Catching bad actors on the internet is a challenge both for law enforcement trying to protect citizens and for those operating the networks that provide internet access. When information on who runs a website is blocked, malware, scammers, spammers, and criminals can flourish online. This challenge was a major topic of discussion at ICANN61, a recent meeting of the Internet Corporation for Assigned Names and Numbers (ICANN) and various internet stakeholders.
The forthcoming implementation of the European Union’s General Data Protection Regulation (GDPR) and its effects on the domain name industry have created an intense discussion on how to manage the long-standing Whois database, which collects and disseminates a variety of information on who runs websites. In response to the GDPR, ICANN has proposed to limit public access to key information about websites, and a plan to allow more detailed data to accredited law enforcement and cybersecurity professionals hasn’t eased fears about the changes.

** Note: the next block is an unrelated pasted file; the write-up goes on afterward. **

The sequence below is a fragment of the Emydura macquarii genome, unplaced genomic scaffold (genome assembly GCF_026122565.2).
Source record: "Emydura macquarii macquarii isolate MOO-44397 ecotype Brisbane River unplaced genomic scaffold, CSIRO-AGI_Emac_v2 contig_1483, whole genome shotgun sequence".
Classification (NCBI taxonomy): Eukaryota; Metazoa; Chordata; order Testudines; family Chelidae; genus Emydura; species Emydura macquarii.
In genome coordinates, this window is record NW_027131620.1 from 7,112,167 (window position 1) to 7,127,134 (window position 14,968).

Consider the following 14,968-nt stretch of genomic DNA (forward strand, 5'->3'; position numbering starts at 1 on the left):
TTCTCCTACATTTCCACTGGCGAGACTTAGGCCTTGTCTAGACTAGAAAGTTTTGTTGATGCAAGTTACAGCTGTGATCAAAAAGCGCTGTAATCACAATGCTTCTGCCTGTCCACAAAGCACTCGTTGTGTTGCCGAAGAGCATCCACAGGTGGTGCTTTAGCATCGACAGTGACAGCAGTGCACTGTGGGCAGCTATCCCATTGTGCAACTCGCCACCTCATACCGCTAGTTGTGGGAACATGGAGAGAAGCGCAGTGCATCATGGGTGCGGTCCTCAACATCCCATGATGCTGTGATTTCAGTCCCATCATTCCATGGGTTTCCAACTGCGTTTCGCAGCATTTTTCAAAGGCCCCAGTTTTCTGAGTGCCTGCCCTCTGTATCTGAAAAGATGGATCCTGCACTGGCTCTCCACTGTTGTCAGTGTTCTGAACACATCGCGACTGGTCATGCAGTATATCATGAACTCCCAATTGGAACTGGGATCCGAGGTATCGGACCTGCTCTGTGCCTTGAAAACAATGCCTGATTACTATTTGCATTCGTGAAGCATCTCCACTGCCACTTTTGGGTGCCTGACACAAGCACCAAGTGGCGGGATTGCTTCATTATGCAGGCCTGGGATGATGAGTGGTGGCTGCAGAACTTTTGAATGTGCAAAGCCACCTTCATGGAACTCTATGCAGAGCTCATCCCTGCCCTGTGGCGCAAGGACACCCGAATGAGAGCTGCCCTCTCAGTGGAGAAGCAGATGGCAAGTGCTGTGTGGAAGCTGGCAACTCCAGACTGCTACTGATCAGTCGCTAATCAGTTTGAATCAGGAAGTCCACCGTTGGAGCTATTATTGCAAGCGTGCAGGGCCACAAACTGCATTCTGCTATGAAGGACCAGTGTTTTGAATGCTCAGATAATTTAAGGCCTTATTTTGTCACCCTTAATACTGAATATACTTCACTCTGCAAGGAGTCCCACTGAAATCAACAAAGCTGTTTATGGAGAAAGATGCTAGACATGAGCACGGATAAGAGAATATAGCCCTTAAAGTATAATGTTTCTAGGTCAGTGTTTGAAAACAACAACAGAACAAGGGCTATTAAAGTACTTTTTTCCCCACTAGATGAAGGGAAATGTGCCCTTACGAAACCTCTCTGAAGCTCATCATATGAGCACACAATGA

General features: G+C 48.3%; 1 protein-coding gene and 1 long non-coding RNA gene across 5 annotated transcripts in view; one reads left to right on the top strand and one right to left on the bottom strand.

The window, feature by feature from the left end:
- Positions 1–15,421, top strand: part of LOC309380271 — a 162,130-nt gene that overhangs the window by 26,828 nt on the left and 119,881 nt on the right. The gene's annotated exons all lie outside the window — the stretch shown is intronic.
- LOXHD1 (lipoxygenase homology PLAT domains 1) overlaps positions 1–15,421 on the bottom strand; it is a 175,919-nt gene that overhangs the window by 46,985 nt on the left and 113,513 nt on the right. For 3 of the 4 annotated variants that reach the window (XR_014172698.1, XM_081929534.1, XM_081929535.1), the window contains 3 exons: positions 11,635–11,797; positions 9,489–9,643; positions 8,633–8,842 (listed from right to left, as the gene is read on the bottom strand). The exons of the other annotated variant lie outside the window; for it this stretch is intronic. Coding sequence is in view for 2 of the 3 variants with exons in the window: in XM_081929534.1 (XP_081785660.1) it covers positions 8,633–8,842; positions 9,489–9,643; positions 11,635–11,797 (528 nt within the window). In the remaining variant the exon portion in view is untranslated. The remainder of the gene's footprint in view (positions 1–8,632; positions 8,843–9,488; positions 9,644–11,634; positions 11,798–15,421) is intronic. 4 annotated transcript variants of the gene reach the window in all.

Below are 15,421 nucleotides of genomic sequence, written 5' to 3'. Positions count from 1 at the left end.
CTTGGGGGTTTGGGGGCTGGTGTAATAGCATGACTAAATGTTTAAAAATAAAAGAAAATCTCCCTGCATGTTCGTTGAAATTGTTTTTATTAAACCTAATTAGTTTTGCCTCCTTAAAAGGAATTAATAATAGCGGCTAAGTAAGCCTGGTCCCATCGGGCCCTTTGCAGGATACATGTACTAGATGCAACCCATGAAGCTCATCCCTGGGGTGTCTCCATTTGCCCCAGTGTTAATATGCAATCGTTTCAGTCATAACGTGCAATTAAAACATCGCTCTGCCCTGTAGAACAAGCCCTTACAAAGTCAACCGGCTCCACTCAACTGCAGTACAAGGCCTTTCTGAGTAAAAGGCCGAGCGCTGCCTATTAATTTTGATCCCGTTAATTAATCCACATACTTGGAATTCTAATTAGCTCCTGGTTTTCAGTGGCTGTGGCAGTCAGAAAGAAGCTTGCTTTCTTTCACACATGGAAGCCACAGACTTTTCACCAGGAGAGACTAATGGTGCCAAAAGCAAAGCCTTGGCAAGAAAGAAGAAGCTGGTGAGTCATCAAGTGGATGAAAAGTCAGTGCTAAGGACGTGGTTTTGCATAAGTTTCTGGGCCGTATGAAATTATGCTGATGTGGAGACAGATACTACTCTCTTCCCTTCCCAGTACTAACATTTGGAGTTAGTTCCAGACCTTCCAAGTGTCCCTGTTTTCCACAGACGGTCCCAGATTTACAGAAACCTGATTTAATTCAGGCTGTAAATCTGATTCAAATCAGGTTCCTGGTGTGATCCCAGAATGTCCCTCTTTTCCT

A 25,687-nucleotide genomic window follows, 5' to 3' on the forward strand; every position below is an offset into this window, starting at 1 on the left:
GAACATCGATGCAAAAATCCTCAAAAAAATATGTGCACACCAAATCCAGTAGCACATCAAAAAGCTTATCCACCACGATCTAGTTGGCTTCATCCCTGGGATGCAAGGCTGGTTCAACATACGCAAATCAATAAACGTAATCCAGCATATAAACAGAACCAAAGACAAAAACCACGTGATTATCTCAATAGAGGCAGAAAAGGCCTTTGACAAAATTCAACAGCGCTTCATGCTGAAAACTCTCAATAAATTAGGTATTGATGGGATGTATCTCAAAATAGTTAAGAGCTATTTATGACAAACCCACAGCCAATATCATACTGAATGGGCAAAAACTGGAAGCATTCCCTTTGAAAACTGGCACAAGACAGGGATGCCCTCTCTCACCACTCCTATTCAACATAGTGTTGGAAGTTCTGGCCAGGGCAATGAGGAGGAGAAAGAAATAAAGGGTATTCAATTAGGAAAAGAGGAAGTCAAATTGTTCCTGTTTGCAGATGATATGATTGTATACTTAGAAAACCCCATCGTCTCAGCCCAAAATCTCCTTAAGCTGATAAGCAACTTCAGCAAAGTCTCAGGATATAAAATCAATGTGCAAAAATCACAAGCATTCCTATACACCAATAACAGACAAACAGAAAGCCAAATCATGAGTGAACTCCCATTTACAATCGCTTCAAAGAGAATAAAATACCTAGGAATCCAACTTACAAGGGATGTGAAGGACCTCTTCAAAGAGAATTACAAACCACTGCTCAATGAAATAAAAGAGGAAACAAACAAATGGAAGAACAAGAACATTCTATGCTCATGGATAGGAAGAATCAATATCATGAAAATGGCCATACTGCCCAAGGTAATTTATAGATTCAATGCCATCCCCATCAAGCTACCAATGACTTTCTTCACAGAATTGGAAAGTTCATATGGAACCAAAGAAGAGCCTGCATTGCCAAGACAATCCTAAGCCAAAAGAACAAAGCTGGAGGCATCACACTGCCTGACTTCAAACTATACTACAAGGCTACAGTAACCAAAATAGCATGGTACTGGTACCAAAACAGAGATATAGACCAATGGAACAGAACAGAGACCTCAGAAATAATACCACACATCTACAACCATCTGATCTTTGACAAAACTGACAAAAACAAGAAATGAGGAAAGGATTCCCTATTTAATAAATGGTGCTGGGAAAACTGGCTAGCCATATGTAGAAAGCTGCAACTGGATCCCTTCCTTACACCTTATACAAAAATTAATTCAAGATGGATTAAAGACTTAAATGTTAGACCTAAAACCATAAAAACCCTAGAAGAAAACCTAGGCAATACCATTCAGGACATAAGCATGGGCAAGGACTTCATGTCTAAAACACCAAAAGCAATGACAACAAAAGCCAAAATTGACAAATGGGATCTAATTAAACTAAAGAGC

A domain name’s activity history and possible security threats it may pose help domain name holders understand how to manage online security and anti-abuse programs. Enterprise IT departments and cybersecurity companies use published registration data records for millions of domain names to detect network security threats and investigate digital crimes. They use this information to block threats such as phishing, malware, and spam using reputation feeds and block lists. This information can also help protect consumers from bad actors because malicious registration behaviors can be traced back to previous scams or illicit internet behavior.
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